While Ohio struggles with the grocery store to fast food chain ratio as well, they have the added concern of a high rate of diabetes. Hmm …
7. South Dakota
Only 10.1% of adults in South Dakota consume the U.S. Department of Health and Human Services’ recommended two or more fruits and three or more vegetables per day, compared to the national average of 14%. This is the fifth-worst rate in the nation.
You know, I don’t understand this. I thought that bulking up soups with vegetables, putting lettuce and tomato on sandwiches, and putting chopped onion and green peppers into everything from spaghetti sauce to meatloaf was par for the course these days.
Nevada spends the most per capita on fast food — nearly $940 per person per year. This is roughly 25% more than Texas, the second-worst state, and well more than twice what Vermont residents spend. As might be expected, the state ranks in the bottom 10 for both households with no cars and low-income populations, defined as people with income less than 200 percent of the federal poverty thresholds, and proximity to grocery stores. Nevada’s obesity and diabetes rates, are above average.
I do have to wonder how much of that is related to tourists or part-time Nevadaites.
The rate of household-level food insecurity, including households with food access problems as well as households that experience disruptions in their food intake patterns due to inadequate resources for food, is 15.2% in Oklahoma. The national rate is 13.5%.
It just boggles my mind that I could walk a mile in any direction and come across a store—and I live in freaking New Hampshire. Food access problems … that just sounds so sad.
Kansas has some of the easiest access (seventh-best) to stores where cheap and healthy food is available. It is clear, however, that most residents do not take advantage of this, as the state has one of the worst diets in the country. Residents consume the 12th-most sweet snacks per person as well as the 12th-most solid fats — more than 20 pounds per person.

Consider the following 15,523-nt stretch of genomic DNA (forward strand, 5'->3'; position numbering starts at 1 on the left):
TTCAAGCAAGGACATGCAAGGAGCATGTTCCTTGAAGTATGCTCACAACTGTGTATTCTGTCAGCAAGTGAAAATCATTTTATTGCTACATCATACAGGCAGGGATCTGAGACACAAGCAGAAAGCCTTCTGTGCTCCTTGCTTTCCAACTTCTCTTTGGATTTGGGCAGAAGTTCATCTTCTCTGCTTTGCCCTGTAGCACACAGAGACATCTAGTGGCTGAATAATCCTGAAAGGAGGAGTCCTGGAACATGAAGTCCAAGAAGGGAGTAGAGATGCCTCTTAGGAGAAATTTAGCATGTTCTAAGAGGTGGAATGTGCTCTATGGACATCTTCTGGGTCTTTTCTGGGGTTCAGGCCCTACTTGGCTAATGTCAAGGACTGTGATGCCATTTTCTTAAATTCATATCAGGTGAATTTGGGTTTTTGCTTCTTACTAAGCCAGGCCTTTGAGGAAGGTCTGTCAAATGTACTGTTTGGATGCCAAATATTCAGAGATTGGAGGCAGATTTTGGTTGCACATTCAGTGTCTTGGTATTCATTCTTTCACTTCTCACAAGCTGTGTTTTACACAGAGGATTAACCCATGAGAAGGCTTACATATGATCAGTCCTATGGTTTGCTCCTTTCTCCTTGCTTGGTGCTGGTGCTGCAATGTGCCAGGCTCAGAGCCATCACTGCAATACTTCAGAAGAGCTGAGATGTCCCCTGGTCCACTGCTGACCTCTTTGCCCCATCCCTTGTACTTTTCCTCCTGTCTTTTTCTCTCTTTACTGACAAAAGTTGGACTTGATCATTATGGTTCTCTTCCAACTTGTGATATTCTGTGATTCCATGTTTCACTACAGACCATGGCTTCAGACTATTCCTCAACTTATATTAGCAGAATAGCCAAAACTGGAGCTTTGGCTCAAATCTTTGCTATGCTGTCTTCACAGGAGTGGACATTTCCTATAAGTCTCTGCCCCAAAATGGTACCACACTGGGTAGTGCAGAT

So leave it to Kansas to disprove the “increase in accessible supermarkets equals fewer trips to KFC” theory.
Missouri does not rank especially poor in any of the metrics considered, however it does rank badly in about almost every one [grocery stores per 1,000 residents, amount spent on fast food per capita, gallons of soft drinks purchased per capita, and pounds of sweet snacks purchased per capita].
So general across-the-board suckiness in all metrics puts Missouri in the number three slot … and 30% of its adult population sporting 30+ BMIs.
Alabama residents consume 77 gallons of soft drinks per capita per year, the fourth-highest amount in the country. This is roughly 33% more than Oregon, which consumes the least. Soft drinks like cola have more sugar per ounce than nearly any other food we regularly consume, and it is clear that soda has helped contribute to Alabama’s poor health outcomes. The state has the seventh-highest obesity rate and, predictably, the second-worst diabetes rate.
I wonder if that whole “deep fried everything” stereotype plays a role here at all …
Mississippi has the worst eating habits in the country. Only 8.8% of the adult population eats the recommended amount of daily fruits and vegetables, the lowest rate in the country. Residents consumed just under 82 gallons of soft drinks per capita in 2006, the greatest amount reported. Furthermore, the state has the third-highest rate of household-level food insecurity, with 17.1% of households being affected. It is perhaps unsurprising, then, that the state has the highest rates of both adult diabetes (12.8%) and adult obesity (34.4%).
Any surprises here, or any question about the veracity of the statistics?